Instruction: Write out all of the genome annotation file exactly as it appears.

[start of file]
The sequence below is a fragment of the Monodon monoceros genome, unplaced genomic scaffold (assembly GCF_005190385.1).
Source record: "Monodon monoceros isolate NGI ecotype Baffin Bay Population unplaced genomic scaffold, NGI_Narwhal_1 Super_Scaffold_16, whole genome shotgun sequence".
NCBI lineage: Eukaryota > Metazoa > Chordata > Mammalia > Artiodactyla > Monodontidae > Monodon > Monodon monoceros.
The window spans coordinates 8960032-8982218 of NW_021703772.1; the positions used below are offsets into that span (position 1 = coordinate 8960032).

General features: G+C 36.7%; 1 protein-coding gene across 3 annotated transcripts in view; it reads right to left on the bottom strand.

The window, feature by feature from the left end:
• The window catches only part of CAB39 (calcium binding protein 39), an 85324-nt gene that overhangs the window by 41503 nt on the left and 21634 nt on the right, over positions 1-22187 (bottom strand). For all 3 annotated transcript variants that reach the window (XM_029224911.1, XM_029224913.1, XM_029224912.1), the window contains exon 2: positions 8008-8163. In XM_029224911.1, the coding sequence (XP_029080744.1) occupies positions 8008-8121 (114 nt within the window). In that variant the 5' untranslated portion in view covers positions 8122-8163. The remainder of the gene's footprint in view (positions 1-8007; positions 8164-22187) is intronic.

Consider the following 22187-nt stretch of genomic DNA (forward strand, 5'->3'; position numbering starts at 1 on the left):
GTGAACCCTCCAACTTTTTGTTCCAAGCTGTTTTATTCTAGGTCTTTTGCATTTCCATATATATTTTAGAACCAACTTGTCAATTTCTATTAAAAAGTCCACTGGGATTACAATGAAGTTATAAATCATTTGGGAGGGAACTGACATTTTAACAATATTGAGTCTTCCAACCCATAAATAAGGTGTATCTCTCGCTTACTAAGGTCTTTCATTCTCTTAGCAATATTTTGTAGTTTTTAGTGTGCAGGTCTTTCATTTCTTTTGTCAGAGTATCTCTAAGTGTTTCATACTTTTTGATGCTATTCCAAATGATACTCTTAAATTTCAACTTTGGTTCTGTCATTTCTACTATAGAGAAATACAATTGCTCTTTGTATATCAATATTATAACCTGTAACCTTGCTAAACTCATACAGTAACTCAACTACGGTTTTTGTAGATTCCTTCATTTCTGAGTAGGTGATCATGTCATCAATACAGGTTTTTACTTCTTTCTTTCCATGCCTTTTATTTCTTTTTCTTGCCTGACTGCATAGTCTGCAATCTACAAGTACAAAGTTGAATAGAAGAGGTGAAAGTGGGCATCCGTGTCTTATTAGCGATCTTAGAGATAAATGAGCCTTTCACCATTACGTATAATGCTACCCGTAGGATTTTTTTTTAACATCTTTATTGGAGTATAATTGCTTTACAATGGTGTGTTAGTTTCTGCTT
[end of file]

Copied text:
The sequence below is a fragment of the Monodon monoceros genome, unplaced genomic scaffold (assembly GCF_005190385.1).
Source record: "Monodon monoceros isolate NGI ecotype Baffin Bay Population unplaced genomic scaffold, NGI_Narwhal_1 Super_Scaffold_16, whole genome shotgun sequence".
NCBI lineage: Eukaryota > Metazoa > Chordata > Mammalia > Artiodactyla > Monodontidae > Monodon > Monodon monoceros.
The window spans coordinates 8960032-8982218 of NW_021703772.1; the positions used below are offsets into that span (position 1 = coordinate 8960032).

General features: G+C 36.7%; 1 protein-coding gene across 3 annotated transcripts in view; it reads right to left on the bottom strand.

The window, feature by feature from the left end:
• The window catches only part of CAB39 (calcium binding protein 39), an 85324-nt gene that overhangs the window by 41503 nt on the left and 21634 nt on the right, over positions 1-22187 (bottom strand). For all 3 annotated transcript variants that reach the window (XM_029224911.1, XM_029224913.1, XM_029224912.1), the window contains exon 2: positions 8008-8163. In XM_029224911.1, the coding sequence (XP_029080744.1) occupies positions 8008-8121 (114 nt within the window). In that variant the 5' untranslated portion in view covers positions 8122-8163. The remainder of the gene's footprint in view (positions 1-8007; positions 8164-22187) is intronic.

Consider the following 22187-nt stretch of genomic DNA (forward strand, 5'->3'; position numbering starts at 1 on the left):
GTGAACCCTCCAACTTTTTGTTCCAAGCTGTTTTATTCTAGGTCTTTTGCATTTCCATATATATTTTAGAACCAACTTGTCAATTTCTATTAAAAAGTCCACTGGGATTACAATGAAGTTATAAATCATTTGGGAGGGAACTGACATTTTAACAATATTGAGTCTTCCAACCCATAAATAAGGTGTATCTCTCGCTTACTAAGGTCTTTCATTCTCTTAGCAATATTTTGTAGTTTTTAGTGTGCAGGTCTTTCATTTCTTTTGTCAGAGTATCTCTAAGTGTTTCATACTTTTTGATGCTATTCCAAATGATACTCTTAAATTTCAACTTTGGTTCTGTCATTTCTACTATAGAGAAATACAATTGCTCTTTGTATATCAATATTATAACCTGTAACCTTGCTAAACTCATACAGTAACTCAACTACGGTTTTTGTAGATTCCTTCATTTCTGAGTAGGTGATCATGTCATCAATACAGGTTTTTACTTCTTTCTTTCCATGCCTTTTATTTCTTTTTCTTGCCTGACTGCATAGTCTGCAATCTACAAGTACAAAGTTGAATAGAAGAGGTGAAAGTGGGCATCCGTGTCTTATTAGCGATCTTAGAGATAAATGAGCCTTTCACCATTACGTATAATGCTACCCGTAGGATTTTTTTTTAACATCTTTATTGGAGTATAATTGCTTTACAATGGTGTGTTAGTTTCTGCTT